But that's missing my point. We should reform the mortgage interest deduction, or maybe phase it out entirely. And I'm not necessarily against tax relief for lower earners; raising the standard deduction may even be a smart, simple way to offer it. But we need to do those things while minimizing the harm to homeowners who've made major financial decisions based on the current tax code. (Disclosure: I own my apartment. So do many people who'd be writing on this subject.) Congress could accomplish that by raising the standard deduction while turning the mortgage interest deduction into a set tax credit anybody could get whether or not they itemized. That would better target the policy's benefits at working-class homeowners without instantly yanking them away from slightly wealthier families and severely disrupting the market. You could then choose to sunset that credit over a decade or two—as Britain did with its mortgage subsidies—or keep it around. That approach would certainly be expensive. But we might be able to afford it if Congress wasn't contemplating a tax plan that slashed rates on millionaires and billionaires.
*Correction, Jan. 9, 2017: Because I goofed up reading the Fed paper, I originally reported that its author had concluded that eliminating the mortgage interest deduction entirely would cause home values to fall less in metro areas where housing supply is almost always tight, like San Francisco, than in more flexible markets, like Alexandria, Louisiana. The study basically says the opposite—in metro areas with greater price elasticity of housing supply, values fall less. Thankfully, for my dignity at least, other conclusions in the study support the broader point I was trying to make, which was that pushing down house prices by killing the mortgage interest deduction might not be that much of a boon to young homebuyers.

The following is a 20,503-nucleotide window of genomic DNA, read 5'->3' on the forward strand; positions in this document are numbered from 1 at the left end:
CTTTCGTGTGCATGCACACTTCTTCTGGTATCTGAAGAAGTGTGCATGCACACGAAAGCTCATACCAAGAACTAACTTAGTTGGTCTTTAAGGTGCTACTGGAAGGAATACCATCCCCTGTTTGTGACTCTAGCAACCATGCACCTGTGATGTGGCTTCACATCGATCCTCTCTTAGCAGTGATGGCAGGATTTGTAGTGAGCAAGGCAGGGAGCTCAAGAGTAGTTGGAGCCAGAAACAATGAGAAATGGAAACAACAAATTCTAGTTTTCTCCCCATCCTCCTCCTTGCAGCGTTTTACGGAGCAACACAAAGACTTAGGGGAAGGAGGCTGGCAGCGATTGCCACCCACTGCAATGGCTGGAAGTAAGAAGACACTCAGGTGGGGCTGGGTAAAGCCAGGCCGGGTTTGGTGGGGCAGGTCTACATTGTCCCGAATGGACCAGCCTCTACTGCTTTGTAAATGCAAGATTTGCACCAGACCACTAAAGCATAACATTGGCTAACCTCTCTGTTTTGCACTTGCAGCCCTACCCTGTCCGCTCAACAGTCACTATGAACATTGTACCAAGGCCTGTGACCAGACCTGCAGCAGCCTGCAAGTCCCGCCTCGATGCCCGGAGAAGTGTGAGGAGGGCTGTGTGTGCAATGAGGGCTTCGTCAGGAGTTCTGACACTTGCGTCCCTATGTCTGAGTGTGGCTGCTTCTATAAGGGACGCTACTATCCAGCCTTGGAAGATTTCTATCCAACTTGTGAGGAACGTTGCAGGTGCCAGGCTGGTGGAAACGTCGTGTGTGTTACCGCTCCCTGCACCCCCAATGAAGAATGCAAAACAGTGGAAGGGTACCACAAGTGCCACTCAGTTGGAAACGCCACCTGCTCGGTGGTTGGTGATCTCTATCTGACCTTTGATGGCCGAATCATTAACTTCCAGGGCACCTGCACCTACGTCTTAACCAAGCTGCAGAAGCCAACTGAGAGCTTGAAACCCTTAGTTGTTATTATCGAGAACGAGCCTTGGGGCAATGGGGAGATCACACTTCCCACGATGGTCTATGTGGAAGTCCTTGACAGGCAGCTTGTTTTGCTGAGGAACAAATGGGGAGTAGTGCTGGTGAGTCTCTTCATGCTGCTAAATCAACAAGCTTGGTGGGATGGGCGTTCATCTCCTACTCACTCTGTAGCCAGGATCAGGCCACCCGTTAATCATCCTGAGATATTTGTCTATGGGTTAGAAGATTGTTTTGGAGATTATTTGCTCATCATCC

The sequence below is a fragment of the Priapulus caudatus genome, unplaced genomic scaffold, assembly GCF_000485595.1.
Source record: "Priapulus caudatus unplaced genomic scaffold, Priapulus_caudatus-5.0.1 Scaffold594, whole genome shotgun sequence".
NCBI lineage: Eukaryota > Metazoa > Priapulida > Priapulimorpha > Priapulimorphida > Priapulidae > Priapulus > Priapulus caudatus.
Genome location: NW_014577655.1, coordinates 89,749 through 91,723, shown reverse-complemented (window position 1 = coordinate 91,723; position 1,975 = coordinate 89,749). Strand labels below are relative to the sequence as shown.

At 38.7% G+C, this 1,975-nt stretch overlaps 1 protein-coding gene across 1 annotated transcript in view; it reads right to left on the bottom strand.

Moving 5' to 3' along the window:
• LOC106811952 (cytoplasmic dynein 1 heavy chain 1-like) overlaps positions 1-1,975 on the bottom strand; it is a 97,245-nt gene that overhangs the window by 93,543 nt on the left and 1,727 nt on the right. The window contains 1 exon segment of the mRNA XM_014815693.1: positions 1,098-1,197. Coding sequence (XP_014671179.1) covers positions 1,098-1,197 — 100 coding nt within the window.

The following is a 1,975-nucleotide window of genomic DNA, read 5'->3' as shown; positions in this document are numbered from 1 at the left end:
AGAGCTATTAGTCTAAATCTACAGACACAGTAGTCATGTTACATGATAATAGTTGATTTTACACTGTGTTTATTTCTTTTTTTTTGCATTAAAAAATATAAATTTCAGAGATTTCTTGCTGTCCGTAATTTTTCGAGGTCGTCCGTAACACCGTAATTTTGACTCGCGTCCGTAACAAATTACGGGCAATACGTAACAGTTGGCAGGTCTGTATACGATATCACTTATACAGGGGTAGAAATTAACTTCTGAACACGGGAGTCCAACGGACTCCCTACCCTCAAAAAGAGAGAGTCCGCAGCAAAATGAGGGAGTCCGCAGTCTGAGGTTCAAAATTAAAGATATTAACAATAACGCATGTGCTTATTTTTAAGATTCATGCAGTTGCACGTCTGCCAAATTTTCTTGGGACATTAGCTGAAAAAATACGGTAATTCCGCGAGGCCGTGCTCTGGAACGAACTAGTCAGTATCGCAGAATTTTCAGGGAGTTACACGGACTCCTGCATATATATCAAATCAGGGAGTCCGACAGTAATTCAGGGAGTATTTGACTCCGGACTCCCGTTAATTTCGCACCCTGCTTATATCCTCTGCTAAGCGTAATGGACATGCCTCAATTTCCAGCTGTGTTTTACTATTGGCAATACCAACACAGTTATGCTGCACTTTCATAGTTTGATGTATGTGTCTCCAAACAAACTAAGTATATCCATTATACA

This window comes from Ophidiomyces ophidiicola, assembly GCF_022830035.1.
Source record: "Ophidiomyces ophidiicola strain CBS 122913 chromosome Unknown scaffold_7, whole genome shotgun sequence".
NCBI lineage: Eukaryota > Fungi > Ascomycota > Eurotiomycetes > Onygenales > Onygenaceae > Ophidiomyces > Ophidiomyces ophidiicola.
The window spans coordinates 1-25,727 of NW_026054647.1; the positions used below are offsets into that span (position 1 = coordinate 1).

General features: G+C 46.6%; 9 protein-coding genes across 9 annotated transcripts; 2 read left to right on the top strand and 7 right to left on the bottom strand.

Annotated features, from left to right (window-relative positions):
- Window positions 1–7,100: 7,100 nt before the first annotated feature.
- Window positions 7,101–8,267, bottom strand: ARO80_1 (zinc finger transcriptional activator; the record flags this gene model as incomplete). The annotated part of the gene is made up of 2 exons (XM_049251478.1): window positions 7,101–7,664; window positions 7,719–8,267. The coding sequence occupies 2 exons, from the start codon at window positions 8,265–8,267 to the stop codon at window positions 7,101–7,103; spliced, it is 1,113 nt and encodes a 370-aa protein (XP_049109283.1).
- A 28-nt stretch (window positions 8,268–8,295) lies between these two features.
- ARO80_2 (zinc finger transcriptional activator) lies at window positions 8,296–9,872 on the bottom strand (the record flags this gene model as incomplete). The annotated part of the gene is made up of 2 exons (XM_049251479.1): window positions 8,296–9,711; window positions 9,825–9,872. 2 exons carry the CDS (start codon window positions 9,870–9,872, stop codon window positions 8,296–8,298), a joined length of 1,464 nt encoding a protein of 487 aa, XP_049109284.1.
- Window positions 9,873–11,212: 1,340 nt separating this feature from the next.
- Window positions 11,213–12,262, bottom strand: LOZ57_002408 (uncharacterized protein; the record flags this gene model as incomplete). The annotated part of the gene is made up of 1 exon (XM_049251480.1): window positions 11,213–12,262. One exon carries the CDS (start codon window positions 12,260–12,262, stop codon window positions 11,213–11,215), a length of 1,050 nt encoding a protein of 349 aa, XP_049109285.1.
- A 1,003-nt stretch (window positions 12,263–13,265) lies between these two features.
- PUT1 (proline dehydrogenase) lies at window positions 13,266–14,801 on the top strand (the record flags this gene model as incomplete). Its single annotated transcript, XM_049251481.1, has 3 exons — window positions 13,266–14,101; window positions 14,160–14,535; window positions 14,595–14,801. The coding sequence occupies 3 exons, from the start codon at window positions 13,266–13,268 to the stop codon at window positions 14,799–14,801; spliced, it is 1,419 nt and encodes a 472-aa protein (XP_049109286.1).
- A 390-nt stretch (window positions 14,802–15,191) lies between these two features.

Trump Taps Bear Stearns Economist Who Said Not to Worry About Credit Crisis for Key Treasury Job
Talk about failing up.
Donald Trump is reportedly set to nominate David Malpass, the former chief economist of Bear Stearns, for a key post at the Treasury Department. Bear Stearns was, of course, the first major American investment bank to sink during the 2008 financial crisis after going all in on mortgage bonds.
Malpass was one of the many guys on lookout who didn't see the iceberg coming. On Aug. 7, 2007, at a moment when bond markets were beginning to look increasingly shaky, he wrote an op-ed in the Wall Street Journal titled, “Don't Panic About the Credit Market,” in which he argued that, “Housing and debt markets are not that big a part of the U.S. economy, or of job creation.” This was not correct.
“While it's frowned upon to look for a silver lining when markets tumble and painful losses accumulate, the housing- and debt-market corrections will probably add to the length of the U.S. economic expansion,” he added. This was also not correct.
By the time Malpass wrote all this, Bear Stearns' own hedge funds were already in turmoil due to mortgage losses. Two days after the publication of this piece, BNP Paribas froze three of its funds, marking the real beginning of the credit crunch that then metastasized into the utter horror show of 2008. By March, Bear Stearns was getting sold to J.P. Morgan practically for spare change in a last-minute rescue deal backed by the Fed.
Economists are, of course, frequently wrong, especially when trying to guess when the next recession is around the corner. But Malpass followed his epic swing and miss by crying out for higher interest rates in 2011—a terrible idea—and complaining, weirdly, that the economy was suffering because the dollar wasn't strong enough. He also ran in New York's 2010 Republican Senate Primary and lost.